Sara said...

Debbie--I think that sometimes I can process a bit of the darkness easier with the remove of reality. I can keep track of the fact that a Balrog of Morgath isn't real--it's the stories of real sexual assault or child abuse that keep me up with nightmares. And yet those are the stories that Christian writers need to be able to write and the people churches need to be embracing. The responsibility of writers is to figure out how to get people how to understand in their gut that horrible as sin can be, it's still just a slimy parasite, but that the love of God is bigger, realer, deeper, and more worthy of our time and focus.

Nicole said...

Some CBA publishers and professionals refuse to step beyond their small target market. This is who they think the majority of Christian readers are. While it's an acceptable number that has sustained their market, they miss so many of us with those target novels.

We do have more published authors now in CBA who do not adhere to the strict regimen of fluff, squeaky clean, predictable, and formulaic, and I believe the number is expanding because of the sheer quality of these writers. But it's not easy to override the decisions, no matter how confined, of those who believe their market is etched in stone.

One reason for this is the shrillness of those who object to anyone writing novels which they define as "un-Christian", etc. They've set themselves up as judges and juries for Christian Fiction. No one interferes with their reading objectives yet they must assert their opinions as to what others should read and write.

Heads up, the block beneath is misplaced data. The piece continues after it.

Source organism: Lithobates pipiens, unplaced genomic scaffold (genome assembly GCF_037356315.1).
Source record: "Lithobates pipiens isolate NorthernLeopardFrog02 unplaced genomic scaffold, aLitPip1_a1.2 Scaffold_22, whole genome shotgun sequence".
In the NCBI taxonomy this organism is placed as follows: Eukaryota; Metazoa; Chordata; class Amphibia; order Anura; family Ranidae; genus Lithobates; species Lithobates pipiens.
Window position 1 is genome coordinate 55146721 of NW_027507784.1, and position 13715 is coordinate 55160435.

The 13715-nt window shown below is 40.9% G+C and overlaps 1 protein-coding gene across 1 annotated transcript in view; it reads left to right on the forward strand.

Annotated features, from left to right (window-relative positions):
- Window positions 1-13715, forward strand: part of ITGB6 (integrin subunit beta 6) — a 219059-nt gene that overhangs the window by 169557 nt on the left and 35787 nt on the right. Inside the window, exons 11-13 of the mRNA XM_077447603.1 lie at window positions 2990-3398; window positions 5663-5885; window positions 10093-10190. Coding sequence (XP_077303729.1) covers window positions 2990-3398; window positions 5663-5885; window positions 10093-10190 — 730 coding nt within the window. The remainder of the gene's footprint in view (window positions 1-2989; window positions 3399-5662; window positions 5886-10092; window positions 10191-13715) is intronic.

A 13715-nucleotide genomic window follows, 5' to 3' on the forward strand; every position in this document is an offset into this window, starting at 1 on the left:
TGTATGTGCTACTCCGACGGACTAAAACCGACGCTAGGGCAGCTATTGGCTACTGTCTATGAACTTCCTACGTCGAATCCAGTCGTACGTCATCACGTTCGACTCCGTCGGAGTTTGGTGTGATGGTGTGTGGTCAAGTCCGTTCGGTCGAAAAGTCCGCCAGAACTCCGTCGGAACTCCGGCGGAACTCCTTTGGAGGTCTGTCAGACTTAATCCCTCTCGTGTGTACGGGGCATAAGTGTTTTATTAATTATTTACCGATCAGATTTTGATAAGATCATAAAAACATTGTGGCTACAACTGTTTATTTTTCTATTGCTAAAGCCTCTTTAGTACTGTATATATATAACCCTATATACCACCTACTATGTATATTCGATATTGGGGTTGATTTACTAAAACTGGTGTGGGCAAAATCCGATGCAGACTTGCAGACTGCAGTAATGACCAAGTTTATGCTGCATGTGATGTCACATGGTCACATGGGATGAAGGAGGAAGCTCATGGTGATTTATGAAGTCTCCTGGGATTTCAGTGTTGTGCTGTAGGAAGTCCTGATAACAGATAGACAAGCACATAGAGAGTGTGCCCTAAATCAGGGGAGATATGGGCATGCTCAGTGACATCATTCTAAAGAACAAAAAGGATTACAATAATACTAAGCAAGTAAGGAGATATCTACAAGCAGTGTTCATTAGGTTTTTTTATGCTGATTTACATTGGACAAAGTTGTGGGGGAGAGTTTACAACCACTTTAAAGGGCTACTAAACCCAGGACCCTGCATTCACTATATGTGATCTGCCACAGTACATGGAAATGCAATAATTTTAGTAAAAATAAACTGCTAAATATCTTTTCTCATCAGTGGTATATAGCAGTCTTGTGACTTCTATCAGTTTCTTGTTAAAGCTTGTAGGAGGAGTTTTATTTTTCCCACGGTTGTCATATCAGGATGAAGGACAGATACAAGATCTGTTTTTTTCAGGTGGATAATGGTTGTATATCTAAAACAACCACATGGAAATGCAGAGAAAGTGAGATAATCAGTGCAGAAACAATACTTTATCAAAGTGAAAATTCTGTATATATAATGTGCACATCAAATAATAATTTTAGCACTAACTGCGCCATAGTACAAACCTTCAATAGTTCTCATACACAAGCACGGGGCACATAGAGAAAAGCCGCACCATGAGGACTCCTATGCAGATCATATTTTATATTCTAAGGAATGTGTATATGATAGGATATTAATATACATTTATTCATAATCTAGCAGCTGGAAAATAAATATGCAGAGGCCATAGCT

I write outside the strict box but not to the point of excluding the faith elements clearly worked into the story.

It's a slow moving - and stubborn -machine, but some authors are making it impossible not to expand this small target audience and appeal to the rest of the viable market.

Glenda Parker Fiction Writer said...

I don't think most women want the light fluff stuff. I read and write stories about everyday problems and how God can get us through. I think people want answers and hope.

Glenda Parker

Heather Marsten said...

As with all of life, balance is important - we can't always eat dessert without eating healthy food. All fun fiction is good escapism, but at times we also need to exercise our mind and eat something with the meat of the Word..

I think that realistic fiction or memoir (as I'm writing) that deals with tough issues can open a person's mind to problems and help teach how to minister to hurting souls, which is our mission - to reach others.

That being said, to wallow in only hurting novels and focusing only on the negative isn't healthy either. When I was in the throes of depression, I read all about suicide and people who were abused and hurt in similar ways, and the overabundance of such materials wasn't helpful either. So balance is needed.

Whatever the book, my hope is that there is a message of healing and hope no matter the topic of the book. Today I am re-reading a Dee Henderson story and enjoying it. Now that I am saved (I first read it when I hated God) I find the message comforting. When I was unsaved I thought she focused too much on God. LOL.

My memoir, I don't think will fit in a Christian venue for I share realistically the abuse (sexual and verbal) in the early pages, and the occult in the middle section. Then salvation. My target audience are those who dealt with those two first areas and I need to be realistic enough that they know that I know what they are dealing with. And I pray they stick with me through salvation.

My pastor's wife keeps asking me to detail more things because many Christians don't know the kinds of things I experienced and want to know more.

But there are people who have grown up in the Church and haven't had any of the experiences I've had and maybe they don't need their eyes focused on that kind of negativity.

It is a fine line and I think each person needs to discern what is best for them.

Hoping your day is blessed.